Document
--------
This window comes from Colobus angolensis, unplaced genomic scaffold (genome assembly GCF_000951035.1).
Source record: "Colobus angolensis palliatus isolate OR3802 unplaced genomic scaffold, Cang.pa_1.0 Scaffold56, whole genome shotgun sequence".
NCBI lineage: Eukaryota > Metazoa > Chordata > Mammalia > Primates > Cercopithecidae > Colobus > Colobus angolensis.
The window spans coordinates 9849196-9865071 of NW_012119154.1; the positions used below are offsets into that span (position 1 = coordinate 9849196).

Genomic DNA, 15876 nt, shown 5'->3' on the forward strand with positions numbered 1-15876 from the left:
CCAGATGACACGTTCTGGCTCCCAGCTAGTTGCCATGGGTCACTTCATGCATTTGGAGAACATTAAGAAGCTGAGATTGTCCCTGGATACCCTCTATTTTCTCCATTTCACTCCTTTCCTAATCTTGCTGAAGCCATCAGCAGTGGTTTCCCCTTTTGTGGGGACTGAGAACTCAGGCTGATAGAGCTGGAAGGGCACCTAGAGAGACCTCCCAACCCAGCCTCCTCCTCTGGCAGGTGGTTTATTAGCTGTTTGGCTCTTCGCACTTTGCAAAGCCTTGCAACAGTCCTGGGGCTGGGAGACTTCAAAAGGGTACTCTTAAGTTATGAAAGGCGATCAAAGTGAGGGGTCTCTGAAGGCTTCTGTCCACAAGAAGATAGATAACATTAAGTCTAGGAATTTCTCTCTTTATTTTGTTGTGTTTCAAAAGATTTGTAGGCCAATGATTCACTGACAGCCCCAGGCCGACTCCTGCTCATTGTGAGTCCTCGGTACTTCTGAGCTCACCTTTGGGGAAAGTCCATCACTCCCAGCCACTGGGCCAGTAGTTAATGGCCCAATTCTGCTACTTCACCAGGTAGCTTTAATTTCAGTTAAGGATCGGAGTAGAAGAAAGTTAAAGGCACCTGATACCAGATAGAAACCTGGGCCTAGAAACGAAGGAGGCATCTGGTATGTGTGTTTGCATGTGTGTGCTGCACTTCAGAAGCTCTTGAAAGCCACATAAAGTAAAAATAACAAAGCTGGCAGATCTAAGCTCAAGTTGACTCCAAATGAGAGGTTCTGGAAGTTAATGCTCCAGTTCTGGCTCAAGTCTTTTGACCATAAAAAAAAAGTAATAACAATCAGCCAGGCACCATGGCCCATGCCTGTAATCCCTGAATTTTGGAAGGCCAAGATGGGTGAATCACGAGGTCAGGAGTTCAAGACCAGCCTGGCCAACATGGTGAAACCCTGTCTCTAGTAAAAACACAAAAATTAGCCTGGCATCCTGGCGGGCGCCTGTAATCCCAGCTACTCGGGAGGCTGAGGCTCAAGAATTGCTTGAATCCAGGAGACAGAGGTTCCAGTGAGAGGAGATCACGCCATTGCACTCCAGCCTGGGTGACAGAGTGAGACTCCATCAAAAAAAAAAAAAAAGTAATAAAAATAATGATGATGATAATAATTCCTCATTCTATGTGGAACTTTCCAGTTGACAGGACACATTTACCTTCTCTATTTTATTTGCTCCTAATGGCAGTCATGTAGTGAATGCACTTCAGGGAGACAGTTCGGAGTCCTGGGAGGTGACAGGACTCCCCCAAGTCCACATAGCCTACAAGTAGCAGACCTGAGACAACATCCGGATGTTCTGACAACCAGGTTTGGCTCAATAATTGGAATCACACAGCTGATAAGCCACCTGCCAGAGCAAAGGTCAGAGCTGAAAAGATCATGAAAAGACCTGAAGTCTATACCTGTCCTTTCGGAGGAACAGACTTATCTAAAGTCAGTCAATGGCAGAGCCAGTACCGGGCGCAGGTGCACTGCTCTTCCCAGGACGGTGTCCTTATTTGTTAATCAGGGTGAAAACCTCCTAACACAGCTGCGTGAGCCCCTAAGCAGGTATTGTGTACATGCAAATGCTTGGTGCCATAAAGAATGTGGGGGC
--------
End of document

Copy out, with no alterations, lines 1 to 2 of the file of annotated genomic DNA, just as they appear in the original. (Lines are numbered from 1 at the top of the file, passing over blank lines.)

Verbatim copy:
This window comes from Colobus angolensis, unplaced genomic scaffold (genome assembly GCF_000951035.1).
Source record: "Colobus angolensis palliatus isolate OR3802 unplaced genomic scaffold, Cang.pa_1.0 Scaffold56, whole genome shotgun sequence".